We began our first day with a hike to Mt. Scenery. The views are great with all the red-roofed houses, but most days the tip top is covered in a veil of clouds. The trail of old moss covered steps and boulders is surrounded in rain forest, lush and tropical. Many different species of life are still being discovered in Saba.

The diving with SeaSaba is professional and efficient. The schedules are set up for you, the service is excellent with the divemasters help you get tanks on and off and have your gear set up for you everyday and rinsed and put away for you after the second dive. There are two dive boats and much care is put into making sure divers with similar skills are placed on each boat. Divers were not placed with snorkelers, beginners not placed with advanced divers until the divemasters knew what they could handle. As we hung out on the boat between dives, DM Troy offered cookies or fresh cut pineapple and told us more of the wonderful history of this Dutch island. I felt like I was in extremely competent hands with Seasaba. They gave a dive breifing before each dive. They drew maps of the site and showed which way we would go and what to look for.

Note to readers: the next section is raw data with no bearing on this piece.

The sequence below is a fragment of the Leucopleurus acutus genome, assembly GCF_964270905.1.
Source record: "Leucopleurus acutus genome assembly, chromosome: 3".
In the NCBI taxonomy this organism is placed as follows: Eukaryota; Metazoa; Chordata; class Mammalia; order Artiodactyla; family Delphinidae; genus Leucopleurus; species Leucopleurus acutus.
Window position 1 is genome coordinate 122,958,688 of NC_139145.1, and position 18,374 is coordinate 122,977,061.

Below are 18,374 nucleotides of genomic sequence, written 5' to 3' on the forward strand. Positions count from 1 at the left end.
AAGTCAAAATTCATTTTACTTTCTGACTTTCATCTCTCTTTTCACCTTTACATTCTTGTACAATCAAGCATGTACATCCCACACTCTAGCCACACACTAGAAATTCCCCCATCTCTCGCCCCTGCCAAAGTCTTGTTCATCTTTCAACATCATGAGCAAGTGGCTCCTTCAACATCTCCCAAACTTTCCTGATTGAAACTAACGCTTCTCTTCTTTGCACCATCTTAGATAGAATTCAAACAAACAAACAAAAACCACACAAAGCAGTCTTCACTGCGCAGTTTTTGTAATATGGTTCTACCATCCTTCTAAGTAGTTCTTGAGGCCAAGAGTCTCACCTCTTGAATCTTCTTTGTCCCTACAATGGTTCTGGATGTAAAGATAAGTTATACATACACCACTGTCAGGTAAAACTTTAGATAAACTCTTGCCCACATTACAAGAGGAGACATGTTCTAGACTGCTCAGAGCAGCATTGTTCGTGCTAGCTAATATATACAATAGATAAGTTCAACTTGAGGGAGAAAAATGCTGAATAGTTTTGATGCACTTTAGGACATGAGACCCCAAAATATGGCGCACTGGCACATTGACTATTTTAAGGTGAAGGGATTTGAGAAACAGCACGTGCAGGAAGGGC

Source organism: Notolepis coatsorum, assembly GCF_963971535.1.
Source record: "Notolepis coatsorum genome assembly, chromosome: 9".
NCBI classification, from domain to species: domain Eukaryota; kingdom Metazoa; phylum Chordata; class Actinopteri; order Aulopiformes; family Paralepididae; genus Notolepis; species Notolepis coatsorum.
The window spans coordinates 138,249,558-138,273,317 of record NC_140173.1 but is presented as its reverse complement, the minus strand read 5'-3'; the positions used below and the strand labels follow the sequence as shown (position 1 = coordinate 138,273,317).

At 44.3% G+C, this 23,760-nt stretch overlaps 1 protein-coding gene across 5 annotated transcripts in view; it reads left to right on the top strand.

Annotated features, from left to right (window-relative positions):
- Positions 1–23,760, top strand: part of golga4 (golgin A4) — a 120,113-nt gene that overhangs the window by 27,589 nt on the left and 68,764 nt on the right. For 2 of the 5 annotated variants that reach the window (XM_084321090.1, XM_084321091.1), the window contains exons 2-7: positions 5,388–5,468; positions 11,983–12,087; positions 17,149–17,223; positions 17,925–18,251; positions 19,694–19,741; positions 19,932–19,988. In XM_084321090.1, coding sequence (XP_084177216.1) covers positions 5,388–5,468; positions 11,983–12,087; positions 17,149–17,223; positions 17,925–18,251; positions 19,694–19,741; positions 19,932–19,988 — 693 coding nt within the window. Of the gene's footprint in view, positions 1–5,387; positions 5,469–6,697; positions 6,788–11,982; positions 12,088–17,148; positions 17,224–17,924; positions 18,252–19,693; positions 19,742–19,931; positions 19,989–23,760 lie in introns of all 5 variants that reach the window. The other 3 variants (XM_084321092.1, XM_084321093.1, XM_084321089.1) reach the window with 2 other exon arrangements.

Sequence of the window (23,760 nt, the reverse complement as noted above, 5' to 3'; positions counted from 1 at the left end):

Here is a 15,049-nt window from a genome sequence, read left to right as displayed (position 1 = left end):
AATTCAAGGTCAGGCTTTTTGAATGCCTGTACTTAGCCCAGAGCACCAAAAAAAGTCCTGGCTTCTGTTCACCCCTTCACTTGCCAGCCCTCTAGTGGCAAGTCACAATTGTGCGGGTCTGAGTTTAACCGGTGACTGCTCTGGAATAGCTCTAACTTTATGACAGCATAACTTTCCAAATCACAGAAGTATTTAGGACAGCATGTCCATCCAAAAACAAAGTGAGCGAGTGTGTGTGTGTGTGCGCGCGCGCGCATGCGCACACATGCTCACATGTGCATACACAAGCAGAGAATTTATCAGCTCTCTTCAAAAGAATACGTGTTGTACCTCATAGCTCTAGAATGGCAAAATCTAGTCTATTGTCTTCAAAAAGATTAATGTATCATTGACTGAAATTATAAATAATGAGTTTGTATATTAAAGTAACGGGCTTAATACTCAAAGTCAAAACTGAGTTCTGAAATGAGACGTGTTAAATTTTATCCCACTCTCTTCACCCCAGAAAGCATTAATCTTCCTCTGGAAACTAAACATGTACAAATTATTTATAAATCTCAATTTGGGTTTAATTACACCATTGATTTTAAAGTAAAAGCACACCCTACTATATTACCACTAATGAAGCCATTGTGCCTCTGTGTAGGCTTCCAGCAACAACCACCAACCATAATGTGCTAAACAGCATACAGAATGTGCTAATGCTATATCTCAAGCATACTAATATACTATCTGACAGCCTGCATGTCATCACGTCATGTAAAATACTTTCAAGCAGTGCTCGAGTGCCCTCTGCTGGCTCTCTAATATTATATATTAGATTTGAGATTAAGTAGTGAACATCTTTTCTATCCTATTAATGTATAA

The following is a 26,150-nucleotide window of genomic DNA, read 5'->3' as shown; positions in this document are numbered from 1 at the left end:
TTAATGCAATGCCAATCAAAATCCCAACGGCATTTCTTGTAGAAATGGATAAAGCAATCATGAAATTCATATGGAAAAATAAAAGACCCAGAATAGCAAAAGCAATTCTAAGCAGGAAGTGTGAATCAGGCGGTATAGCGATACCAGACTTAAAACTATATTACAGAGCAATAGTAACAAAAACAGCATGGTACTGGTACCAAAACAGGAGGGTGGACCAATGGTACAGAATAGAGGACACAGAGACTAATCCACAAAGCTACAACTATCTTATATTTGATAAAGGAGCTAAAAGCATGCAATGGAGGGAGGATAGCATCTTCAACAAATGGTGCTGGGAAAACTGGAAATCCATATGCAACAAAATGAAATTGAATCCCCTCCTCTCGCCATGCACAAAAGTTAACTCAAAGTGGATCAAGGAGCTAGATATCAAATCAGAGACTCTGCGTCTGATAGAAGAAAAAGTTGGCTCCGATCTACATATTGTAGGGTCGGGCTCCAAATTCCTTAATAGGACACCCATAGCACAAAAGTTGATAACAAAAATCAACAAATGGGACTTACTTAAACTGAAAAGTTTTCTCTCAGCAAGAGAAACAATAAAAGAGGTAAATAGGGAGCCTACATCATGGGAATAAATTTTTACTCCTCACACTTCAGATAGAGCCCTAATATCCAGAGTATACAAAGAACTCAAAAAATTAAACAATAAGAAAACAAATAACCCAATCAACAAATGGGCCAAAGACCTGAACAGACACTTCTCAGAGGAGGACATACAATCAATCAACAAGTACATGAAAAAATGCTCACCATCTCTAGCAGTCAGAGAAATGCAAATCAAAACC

Saba has beautiful untouched reefs teeming with life. The coral is beautiful and healthy. The fish, turtles, sharks, eels and rays are numerous. One group saw whales. You can find many interesting phot-worthy small creatures, too. There are also resident frog fish and two seahorses,(one very pregnant), lettuce sea slugs, spotted snake eels, and yellowhead jawfish--even spawning tube sponges. The divemasters pointed out lots of interesting life, but divers were able to explore on their own as well. The sand is mustard brown in some places and when you put your arm in deep into the sand, it is hot, proving that this volcano is not extinct but meerly dormant. Reef life flourishes on the giant boulders that have fallen from the steep cliffs and the lava flows below the surface. There is a small wall with swim throughs and ledges with lots of interesting life lurking underneath. On the Windward side of the island there are true limestone reefs that can be visited when the weather is just right. Saba is known for the pinnacle dives. To reach the top of the pinnacles, we descended to about 100 feet and then explored the abundant life, too deep and protected to ever be harmed by hurricanes. You can gaze down into the abyss below and then look out into the far blue for approaching big animals. We saw a black tip reef shark that decided to hang around us for a while. The schools of fish are bigger. Really something to see.